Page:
In essence, by combining a heavier burn suite along with a mana denial component, it’s well placed against a number of other midrange and aggressive decks in the current metagame. Obviously it has more problems with Hierarch than Zoo would, but it also is much more likely to beat Shackles or ground stall game 1 just by going to the dome where the other deck can’t. Of course you lose out on Vindicate, so that creates a host of situations where you may have a major issues actually winning the game.
An Experiment Gone Awry
In one of those â€˜see how many cool cards I can fit it into a deck’ ideas, I ended up with a nice base of a deck, but it just didn’t do enough. So you can hopefully learn from some of errors I made along the way.
My deck effectively wanted to be a pumped up version of Aggro-Flow. However, if it couldn’t get Flow or a Wished-for Magus of the Moon down, it could fall back on the large Beasts plus Contested Cliffs plan. Instead of absolutely freaking out about the Red decks, I wanted the deck to focus on having a solid plan against other Rock and Doran decks by focusing the creature base around eliminating many of the common threats seen.
Shriekmaw takes care of Tarmogoyf and Hierarch, along with any other non-Black fattie they decide to play. Spiritmonger outclasses Doran himself and can be used in conjunction with Contested Cliffs to kill practically any creature in the format, as well as being very difficult to kill. Stomphowler was my concession against Shackles decks which aren’t nearly as affected by Flow as other strategies. I also retain the full Living Wish target suite against Affinity, Dredge and Ideal; as well as Magus of the Moon in case I don’t see Flow early on. The fourth Spiritmonger or Kokusho, the Evening Star are good examples of huge beatdown creatures that aren’t easily handled.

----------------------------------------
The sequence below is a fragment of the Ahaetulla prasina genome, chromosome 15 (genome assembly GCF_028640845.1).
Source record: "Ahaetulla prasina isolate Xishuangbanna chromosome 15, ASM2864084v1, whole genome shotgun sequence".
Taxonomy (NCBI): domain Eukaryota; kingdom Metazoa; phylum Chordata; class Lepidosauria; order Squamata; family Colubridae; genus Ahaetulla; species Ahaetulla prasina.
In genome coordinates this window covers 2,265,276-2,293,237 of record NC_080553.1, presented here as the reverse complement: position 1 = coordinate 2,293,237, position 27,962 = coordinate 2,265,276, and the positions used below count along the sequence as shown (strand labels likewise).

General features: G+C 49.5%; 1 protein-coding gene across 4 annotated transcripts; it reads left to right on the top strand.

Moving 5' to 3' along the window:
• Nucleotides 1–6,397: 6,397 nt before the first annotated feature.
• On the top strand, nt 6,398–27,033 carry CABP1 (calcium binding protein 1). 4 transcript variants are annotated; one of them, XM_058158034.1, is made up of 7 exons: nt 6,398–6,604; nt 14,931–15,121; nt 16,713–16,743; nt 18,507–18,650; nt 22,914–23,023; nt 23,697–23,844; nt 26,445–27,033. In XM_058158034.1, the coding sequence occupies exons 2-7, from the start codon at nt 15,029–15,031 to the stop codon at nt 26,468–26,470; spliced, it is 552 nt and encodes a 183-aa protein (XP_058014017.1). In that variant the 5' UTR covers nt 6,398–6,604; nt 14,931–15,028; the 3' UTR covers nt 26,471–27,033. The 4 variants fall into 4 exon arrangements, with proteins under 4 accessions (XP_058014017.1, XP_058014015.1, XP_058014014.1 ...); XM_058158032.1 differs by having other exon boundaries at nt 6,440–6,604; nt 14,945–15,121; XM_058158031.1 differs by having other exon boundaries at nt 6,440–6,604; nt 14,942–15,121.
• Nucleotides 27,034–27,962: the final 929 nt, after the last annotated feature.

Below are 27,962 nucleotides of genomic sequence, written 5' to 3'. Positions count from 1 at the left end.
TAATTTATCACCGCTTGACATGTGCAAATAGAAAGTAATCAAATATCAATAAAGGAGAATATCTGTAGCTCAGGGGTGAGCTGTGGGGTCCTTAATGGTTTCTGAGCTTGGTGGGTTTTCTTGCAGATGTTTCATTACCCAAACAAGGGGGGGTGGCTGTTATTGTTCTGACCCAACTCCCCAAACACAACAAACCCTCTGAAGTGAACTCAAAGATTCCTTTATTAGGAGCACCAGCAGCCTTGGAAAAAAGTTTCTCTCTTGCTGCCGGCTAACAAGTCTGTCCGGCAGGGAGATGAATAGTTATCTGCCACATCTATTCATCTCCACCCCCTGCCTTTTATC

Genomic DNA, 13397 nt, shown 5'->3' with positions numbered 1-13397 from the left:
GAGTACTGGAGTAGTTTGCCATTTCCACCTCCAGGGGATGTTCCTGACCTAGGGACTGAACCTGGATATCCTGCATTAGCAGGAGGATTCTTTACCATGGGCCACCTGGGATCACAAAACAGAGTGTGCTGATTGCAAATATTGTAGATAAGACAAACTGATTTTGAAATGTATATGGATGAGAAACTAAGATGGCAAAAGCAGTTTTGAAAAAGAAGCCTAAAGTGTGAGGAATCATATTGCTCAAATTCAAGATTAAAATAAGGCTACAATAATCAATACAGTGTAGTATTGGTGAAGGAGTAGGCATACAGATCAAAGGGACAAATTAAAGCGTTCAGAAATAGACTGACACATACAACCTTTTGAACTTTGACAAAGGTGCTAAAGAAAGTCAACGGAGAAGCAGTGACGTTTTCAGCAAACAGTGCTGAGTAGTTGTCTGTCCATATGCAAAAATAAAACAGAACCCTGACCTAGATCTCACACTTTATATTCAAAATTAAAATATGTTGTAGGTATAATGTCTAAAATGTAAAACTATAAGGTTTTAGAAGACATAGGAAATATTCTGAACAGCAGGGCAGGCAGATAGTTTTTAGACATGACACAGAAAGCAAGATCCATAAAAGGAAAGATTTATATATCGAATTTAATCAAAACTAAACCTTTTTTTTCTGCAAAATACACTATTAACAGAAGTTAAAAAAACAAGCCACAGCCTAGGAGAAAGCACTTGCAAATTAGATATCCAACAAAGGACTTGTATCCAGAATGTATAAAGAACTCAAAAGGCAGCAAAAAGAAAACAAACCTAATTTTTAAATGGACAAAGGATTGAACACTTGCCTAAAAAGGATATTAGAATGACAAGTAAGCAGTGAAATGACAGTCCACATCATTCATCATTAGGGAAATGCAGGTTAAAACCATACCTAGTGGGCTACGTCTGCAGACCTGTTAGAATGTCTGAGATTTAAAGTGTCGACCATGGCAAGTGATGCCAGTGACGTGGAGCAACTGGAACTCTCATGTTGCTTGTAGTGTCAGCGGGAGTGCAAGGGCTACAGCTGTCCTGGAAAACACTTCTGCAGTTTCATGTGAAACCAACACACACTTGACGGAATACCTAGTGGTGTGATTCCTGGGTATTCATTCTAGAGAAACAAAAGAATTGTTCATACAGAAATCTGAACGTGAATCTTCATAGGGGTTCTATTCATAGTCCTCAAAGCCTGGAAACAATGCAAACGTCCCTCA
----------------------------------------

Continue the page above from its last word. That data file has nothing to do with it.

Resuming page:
Overall I just wasn’t getting enough oomph from the deck, but that could simply be because of the configuration I chose for it. Having such a wide-open metagame had me running through quite a few iterations of decks I hadn’t played in months.
I absolutely hate playing two-drops on turn 2 against Blue decks. A ridiculous amount of time they get Spell Snared or knocked out via Force Spike. The worst part is after you see these; the thought of them hitting your Jitte or Goyf down the road gnaws at the back of your head. The one plus side is very few of these decks run real removal or sweeper cards, meaning laying three one-drops is basically GG against most of them.
Living Wish is a pain in the butt for a lot of decks because it’s usually not the first Hierarch or Eternal Witness or Shriekmaw that totally ruins you, but rather the second one that drains too many of your resources. The more I see the card in Rock and Nail, Gifts Rock, and Remi.dec, the more I stare at any Red deck in disgust.
A lot of Blue decks cheat on defense and try to leverage Goyf or Shackles against aggro players. This is why they lose horribly when Ancient Grudge enters the picture, and why Psychatog is worth a consideration in decks. Tog gets bigger faster than Goyf, and is more likely to survive combat with a large critter from a burn packing deck than Goyf will. The ability to actually kill Goyf instead of bouncing off one another is also becoming more important.